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Declining Russia imports arms

world Updated: Mar 16, 2010 01:20 IST
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Ask a Russian what the country makes well, and the answer, more often than not, will be the Kalashnikov rifle.

Russian-made cars may be rickety, and its passenger airplanes such fuel-guzzlers that even the country’s flag carrier, Aeroflot, has switched to a mostly Western fleet. But Russians could always point with pride to the fearsome reputation of their weapons — the Kalashnikov and the MIG and Sukhoi fighter jets.

Indeed, until recently, Russia’s military exports were second in volume only to the United States.

But in today’s Russia, the $40 billion military equipment industry is withering alongside civilian manufacturing.

Once-legendary Russian weapons are suffering embarrassing quality-control problems. Algeria, for example, recently returned a shipment of MiG jets because of defects.

An aircraft carrier refurbishment for India is four years late and hundreds of millions of dollars over budget.

In perhaps the most poignant sign of trouble, Russia’s own military is now voting with its rubles: Moscow is in talks with France to buy four French amphibious assault ships. If a deal is struck, it would be Russia’s most significant acquisition of foreign weapons since World War II. The purchase of Mistral-class ships would be “the most salient example of the deficiencies in the Russian defence industry,” said Dmitri Trenin, a military analyst at the Carnegie Moscow Center, a policy research organisation.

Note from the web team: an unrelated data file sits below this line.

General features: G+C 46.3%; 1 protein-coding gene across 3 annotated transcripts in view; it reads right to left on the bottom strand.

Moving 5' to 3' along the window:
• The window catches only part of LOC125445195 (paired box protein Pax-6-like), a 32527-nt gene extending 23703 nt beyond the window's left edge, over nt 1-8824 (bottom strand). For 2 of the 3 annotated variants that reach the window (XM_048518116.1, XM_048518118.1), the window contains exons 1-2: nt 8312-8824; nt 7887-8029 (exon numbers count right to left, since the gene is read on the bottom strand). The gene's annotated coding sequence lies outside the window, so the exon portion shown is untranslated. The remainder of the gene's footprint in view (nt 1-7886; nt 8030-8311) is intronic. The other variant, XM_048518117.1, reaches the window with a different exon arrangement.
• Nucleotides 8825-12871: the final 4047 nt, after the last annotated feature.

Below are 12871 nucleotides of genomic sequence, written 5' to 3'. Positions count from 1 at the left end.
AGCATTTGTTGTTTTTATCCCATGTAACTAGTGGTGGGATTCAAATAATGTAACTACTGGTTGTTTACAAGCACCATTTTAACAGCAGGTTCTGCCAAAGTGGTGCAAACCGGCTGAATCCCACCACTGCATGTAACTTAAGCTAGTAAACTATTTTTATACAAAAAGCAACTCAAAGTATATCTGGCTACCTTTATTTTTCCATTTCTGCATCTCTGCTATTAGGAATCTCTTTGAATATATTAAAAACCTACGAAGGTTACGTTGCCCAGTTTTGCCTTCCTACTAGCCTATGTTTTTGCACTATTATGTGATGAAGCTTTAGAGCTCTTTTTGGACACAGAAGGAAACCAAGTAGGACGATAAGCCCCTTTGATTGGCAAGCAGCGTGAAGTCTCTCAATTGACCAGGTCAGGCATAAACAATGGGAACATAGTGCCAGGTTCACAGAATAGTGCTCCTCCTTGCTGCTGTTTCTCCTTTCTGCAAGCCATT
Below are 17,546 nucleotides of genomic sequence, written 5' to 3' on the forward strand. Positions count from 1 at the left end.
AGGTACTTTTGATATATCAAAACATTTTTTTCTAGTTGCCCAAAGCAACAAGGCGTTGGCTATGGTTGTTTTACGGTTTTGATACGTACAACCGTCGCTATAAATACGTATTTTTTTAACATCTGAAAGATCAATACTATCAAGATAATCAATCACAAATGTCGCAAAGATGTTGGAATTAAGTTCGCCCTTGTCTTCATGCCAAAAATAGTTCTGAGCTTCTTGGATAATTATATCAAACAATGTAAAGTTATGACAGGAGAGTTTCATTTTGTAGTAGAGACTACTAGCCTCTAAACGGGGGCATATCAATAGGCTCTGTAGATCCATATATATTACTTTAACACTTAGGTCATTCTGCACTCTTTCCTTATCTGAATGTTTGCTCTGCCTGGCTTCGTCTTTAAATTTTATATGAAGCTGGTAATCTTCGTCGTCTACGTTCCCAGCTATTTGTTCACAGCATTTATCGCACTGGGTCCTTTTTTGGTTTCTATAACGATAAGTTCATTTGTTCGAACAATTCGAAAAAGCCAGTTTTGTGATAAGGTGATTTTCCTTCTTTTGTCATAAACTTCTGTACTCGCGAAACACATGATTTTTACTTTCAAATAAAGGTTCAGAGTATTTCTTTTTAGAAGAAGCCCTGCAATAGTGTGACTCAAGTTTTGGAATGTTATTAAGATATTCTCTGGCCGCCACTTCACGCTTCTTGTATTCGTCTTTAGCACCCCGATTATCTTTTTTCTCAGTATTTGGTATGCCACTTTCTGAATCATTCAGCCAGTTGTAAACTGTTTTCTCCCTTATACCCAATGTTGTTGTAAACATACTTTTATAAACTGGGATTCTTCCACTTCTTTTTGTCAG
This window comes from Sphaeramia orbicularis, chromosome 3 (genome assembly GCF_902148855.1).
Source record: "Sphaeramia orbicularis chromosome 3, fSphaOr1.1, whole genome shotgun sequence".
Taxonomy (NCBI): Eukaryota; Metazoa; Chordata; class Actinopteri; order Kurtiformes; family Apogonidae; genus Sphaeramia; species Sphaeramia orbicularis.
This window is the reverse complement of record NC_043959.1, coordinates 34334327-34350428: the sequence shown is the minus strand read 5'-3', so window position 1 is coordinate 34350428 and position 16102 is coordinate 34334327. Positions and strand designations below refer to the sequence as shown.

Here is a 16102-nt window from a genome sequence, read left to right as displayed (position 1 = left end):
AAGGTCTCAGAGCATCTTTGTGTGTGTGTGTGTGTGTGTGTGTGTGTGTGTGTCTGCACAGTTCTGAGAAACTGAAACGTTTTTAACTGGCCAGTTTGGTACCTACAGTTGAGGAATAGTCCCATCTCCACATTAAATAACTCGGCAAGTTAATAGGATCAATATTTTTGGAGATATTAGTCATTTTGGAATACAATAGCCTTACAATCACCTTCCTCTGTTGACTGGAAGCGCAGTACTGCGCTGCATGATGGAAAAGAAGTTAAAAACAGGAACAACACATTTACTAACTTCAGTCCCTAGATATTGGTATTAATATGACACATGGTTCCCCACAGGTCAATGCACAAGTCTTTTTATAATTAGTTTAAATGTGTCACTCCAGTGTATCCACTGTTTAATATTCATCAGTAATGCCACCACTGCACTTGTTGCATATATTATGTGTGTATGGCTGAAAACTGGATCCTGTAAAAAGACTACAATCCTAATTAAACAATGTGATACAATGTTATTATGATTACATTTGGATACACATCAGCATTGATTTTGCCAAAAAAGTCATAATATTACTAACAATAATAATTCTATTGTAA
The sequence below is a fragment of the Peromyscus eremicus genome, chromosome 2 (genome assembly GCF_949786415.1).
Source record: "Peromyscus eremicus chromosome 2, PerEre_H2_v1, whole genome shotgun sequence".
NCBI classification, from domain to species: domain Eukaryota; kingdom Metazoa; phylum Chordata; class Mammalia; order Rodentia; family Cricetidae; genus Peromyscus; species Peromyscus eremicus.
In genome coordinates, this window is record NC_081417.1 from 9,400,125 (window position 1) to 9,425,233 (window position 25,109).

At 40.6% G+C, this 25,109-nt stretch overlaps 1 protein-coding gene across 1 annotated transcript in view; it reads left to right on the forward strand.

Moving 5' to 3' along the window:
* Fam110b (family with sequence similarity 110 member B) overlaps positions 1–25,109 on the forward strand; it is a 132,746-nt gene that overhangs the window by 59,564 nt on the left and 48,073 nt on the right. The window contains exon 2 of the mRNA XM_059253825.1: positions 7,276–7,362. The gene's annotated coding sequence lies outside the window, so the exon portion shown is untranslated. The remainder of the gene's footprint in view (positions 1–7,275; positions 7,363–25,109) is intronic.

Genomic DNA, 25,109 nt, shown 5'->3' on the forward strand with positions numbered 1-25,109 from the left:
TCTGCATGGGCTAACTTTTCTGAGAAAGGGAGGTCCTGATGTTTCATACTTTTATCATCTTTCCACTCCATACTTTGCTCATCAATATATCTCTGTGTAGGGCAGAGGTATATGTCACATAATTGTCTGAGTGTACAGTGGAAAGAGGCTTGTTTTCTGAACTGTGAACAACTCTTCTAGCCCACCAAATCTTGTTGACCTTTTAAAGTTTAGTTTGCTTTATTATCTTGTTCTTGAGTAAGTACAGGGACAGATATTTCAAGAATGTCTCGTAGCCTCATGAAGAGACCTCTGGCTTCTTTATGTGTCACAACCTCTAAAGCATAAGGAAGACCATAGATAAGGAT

Even as military manufacturing shrank to 4.28 per cent of gross domestic product last year, down from 20 per cent under communism, Russia’s armed forces relied on domestic producers for nearly every screw and bullet in the arsenal. Self-sufficiency in military manufacturing was a “sacred cow” of national security, Trenin said.

Many experts say the decline began with the end of the Soviet Union. When Russia became capitalist, they say, so did its military industry. Like much of Russian industry, it was privatised haphazardly. For example, factories and the engineering departments that designed what these factories made were sold separately.

Over time, this had a deleterious effect on quality. Big companies that inherited export contracts with China, India and the Middle East made profits on older designs and legacy parts but did little to upgrade.

The end of generous Soviet military budgets, too, caused assembly lines to creak to a halt at tank and airplane factories.

And many engineers have emigrated, leaving a work force that is near retirement.